Tesla launches website to convince shareholders to vote for Elon’s $55 billion payday

Tesla has launched a new website aimed at convincing shareholders to vote for reinstating Elon Musk’s $55 billion compensation plan.

Back in 2018, Tesla shareholders approved one of the biggest compensation plans of all-time: a $55 billion fully stock-based CEO compensation plan for Elon Musk.

In January, a judge sided with lawyers representing a Tesla shareholder alleging that Tesla’s board misrepresented the compensation package when presenting it to shareholders.

It’s a complicated issue, but in short, the judge found that Tesla’s board and Musk didn’t play by the rules of a public company when it presented the plan to shareholders.

The judge found that Tesla had governance issues when coming up with the compensation plan and those issues were not communicated to shareholders before voting on the plan.

Instead, Tesla claimed that the plan was negotiated by “independent board members” when it was found that some board directors had personal financial dealings with Musk outside of Tesla, amongst other things.

The Delaware court found that this invalidated the vote, and therefore, Tesla had to rescind the compensation plan.

Yesterday, Tesla told shareholders that it will ask them to vote on moving Tesla’s state of incorporation to Texas and then revote for Musk’s compensation plan without changing anything.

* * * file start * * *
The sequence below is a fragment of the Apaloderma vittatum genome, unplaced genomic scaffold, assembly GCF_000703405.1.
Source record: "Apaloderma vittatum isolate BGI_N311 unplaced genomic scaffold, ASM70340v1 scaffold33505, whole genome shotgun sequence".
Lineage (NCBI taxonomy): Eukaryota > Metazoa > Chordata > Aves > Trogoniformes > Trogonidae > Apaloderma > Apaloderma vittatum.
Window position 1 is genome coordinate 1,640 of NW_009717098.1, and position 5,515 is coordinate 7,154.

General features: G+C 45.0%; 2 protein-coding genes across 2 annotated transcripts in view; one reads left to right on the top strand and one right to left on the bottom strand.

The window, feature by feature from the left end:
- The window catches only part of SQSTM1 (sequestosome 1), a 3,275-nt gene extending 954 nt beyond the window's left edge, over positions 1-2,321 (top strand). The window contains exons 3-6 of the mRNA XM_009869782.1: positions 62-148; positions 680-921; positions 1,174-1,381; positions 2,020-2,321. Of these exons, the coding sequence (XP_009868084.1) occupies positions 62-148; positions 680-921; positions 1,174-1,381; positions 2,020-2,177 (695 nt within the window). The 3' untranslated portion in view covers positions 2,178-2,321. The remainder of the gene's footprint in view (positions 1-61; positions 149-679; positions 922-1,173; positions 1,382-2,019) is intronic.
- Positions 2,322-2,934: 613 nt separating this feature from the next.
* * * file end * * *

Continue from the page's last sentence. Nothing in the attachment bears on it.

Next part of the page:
Now, Tesla has launched a new website called ‘SupportTeslaValue.com‘ to convince shareholders to vote for the package again.

The website opens up by claiming that giving the shares to Musk will “protect your investment and Tesla’s future”:


Most of the website is dedicated to the fact that the compensation plan was aligned with shareholders’ interests, super ambitious, and actually achieved the goals in the plan despite being super ambitious.

Virtually everyone can agree with all of that, but it’s not really what led the package to be rescinded.


The interests were aligned, but the judge did question the need for such a high compensation when Musk already owned more than 20% of Tesla at the time.